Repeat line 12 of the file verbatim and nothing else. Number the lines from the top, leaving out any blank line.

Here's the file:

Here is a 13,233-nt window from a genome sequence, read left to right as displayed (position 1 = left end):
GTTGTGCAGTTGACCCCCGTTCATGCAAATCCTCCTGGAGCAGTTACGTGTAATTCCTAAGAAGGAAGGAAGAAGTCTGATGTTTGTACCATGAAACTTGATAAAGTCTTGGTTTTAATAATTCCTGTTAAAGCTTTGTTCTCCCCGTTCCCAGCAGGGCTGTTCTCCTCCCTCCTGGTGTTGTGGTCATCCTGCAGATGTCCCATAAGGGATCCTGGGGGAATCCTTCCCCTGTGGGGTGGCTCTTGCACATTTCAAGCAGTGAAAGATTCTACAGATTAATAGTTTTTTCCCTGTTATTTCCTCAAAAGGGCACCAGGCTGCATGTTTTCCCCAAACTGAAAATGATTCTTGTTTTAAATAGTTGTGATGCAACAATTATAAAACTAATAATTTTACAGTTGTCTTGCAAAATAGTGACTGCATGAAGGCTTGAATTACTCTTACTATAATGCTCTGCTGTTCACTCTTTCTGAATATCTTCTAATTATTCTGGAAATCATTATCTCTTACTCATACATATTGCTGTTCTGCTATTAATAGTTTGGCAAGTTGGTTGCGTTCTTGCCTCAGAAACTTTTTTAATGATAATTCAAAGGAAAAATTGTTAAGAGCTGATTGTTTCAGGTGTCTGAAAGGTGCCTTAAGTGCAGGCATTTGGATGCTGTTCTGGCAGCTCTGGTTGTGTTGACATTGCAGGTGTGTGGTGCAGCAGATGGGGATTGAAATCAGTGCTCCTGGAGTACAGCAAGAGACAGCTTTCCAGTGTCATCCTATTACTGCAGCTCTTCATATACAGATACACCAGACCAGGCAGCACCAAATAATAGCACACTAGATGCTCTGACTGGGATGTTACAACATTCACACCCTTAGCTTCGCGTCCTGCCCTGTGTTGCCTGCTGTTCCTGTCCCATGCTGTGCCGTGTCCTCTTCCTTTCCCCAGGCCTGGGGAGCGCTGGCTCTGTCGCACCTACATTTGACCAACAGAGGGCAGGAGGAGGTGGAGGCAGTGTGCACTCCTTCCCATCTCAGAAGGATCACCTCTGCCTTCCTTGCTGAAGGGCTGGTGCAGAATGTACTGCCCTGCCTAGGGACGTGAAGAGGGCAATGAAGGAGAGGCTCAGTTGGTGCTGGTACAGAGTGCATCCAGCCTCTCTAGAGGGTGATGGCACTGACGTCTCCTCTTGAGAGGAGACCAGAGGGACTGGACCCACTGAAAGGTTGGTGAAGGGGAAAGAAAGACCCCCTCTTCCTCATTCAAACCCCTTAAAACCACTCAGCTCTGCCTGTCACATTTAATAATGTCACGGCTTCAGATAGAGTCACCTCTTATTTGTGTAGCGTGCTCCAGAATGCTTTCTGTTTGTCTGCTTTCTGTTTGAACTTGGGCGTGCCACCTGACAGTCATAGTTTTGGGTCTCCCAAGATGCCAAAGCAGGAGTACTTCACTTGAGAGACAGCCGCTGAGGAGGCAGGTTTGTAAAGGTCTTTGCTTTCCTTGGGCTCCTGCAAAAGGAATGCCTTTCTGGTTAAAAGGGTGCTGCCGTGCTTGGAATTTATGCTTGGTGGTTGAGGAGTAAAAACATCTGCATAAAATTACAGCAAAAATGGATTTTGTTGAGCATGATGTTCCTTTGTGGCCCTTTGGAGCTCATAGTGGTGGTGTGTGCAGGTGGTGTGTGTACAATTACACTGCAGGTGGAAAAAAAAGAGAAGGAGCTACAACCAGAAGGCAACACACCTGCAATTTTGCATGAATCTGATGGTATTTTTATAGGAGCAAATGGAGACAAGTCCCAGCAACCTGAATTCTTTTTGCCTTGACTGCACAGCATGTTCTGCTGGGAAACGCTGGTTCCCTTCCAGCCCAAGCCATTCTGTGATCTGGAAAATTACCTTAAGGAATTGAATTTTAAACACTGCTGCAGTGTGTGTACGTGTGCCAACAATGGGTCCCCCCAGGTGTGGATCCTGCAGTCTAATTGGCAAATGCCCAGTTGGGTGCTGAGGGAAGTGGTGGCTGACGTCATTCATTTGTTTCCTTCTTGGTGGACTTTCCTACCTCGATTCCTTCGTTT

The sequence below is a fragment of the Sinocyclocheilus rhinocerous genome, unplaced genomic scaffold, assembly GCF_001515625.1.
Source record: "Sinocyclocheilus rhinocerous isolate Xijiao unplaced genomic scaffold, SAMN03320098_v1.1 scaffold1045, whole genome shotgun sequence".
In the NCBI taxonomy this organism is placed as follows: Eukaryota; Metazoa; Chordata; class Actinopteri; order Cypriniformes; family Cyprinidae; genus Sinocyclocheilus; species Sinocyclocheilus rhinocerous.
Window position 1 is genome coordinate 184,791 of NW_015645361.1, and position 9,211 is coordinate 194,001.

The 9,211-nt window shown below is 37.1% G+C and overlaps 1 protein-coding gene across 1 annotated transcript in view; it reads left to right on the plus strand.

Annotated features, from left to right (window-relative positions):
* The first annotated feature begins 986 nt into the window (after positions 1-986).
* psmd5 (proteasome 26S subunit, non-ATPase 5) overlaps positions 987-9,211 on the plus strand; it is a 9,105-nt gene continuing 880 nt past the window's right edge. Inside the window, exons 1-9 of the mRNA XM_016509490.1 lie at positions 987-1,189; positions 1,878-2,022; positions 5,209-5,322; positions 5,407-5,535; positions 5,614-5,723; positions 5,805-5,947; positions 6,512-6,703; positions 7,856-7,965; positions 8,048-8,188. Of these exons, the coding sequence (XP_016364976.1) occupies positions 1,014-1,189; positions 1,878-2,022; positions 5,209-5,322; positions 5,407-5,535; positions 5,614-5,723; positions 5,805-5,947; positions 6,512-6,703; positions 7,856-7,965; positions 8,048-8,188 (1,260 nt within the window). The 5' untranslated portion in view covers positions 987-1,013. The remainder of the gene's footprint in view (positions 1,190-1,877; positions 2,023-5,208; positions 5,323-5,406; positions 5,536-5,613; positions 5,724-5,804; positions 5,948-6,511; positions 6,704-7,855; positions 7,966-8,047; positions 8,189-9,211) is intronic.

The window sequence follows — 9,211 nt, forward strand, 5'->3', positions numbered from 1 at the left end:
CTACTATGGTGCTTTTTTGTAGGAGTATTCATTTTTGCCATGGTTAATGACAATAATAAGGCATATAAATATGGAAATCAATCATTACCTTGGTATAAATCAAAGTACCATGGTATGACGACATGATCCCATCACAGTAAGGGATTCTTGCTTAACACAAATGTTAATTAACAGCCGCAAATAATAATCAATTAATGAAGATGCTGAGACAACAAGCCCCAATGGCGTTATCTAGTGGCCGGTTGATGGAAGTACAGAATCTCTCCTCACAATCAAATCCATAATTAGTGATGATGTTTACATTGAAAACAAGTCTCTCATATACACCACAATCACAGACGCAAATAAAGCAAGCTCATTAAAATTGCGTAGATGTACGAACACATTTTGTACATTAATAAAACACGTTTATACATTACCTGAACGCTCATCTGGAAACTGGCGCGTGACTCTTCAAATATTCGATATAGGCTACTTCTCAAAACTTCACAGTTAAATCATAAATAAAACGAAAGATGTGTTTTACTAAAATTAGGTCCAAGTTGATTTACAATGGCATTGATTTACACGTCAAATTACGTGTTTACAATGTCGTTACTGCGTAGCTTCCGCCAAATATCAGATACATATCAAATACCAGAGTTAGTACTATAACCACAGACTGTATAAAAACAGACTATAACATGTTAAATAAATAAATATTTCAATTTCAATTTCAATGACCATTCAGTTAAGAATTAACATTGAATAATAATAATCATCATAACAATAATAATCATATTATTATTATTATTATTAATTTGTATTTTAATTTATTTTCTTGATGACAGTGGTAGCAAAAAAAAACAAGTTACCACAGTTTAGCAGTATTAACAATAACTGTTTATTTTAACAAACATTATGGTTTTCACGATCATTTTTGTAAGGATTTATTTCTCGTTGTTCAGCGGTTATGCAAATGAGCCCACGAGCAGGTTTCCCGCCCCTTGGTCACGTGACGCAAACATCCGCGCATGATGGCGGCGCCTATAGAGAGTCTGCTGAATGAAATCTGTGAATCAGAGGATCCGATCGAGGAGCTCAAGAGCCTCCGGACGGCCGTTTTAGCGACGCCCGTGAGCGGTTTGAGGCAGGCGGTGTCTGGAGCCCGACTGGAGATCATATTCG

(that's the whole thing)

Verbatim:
CTACTATGGTGCTTTTTTGTAGGAGTATTCATTTTTGCCATGGTTAATGACAATAATAAGGCATATAAATATGGAAATCAATCATTACCTTGGTATAAATCAAAGTACCATGGTATGACGACATGATCCCATCACAGTAAGGGATTCTTGCTTAACACAAATGTTAATTAACAGCCGCAAATAATAATCAATTAATGAAGATGCTGAGACAACAAGCCCCAATGGCGTTATCTAGTGGCCGGTTGATGGAAGTACAGAATCTCTCCTCACAATCAAATCCATAATTAGTGATGATGTTTACATTGAAAACAAGTCTCTCATATACACCACAATCACAGACGCAAATAAAGCAAGCTCATTAAAATTGCGTAGATGTACGAACACATTTTGTACATTAATAAAACACGTTTATACATTACCTGAACGCTCATCTGGAAACTGGCGCGTGACTCTTCAAATATTCGATATAGGCTACTTCTCAAAACTTCACAGTTAAATCATAAATAAAACGAAAGATGTGTTTTACTAAAATTAGGTCCAAGTTGATTTACAATGGCATTGATTTACACGTCAAATTACGTGTTTACAATGTCGTTACTGCGTAGCTTCCGCCAAATATCAGATACATATCAAATACCAGAGTTAGTACTATAACCACAGACTGTATAAAAACAGACTATAACATGTTAAATAAATAAATATTTCAATTTCAATTTCAATGACCATTCAGTTAAGAATTAACATTGAATAATAATAATCATCATAACAATAATAATCATATTATTATTATTATTATTAATTTGTATTTTAATTTATTTTCTTGATGACAGTGGTAGCAAAAAAAAACAAGTTACCACAGTTTAGCAGTATTAACAATAACTGTTTATTTTAACAAACATTATGGTTTTCACGATCATTTTTGTAAGGATTTATTTCTCGTTGTTCAGCGGTTATGCAAATGAGCCCACGAGCAGGTTTCCCGCCCCTTGGTCACGTGACGCAAACATCCGCGCATGATGGCGGCGCCTATAGAGAGTCTGCTGAATGAAATCTGTGAATCAGAGGATCCGATCGAGGAGCTCAAGAGCCTCCGGACGGCCGTTTTAGCGACGCCCGTGAGCGGTTTGAGGCAGGCGGTGTCTGGAGCCCGACTGGAGATCATATTCG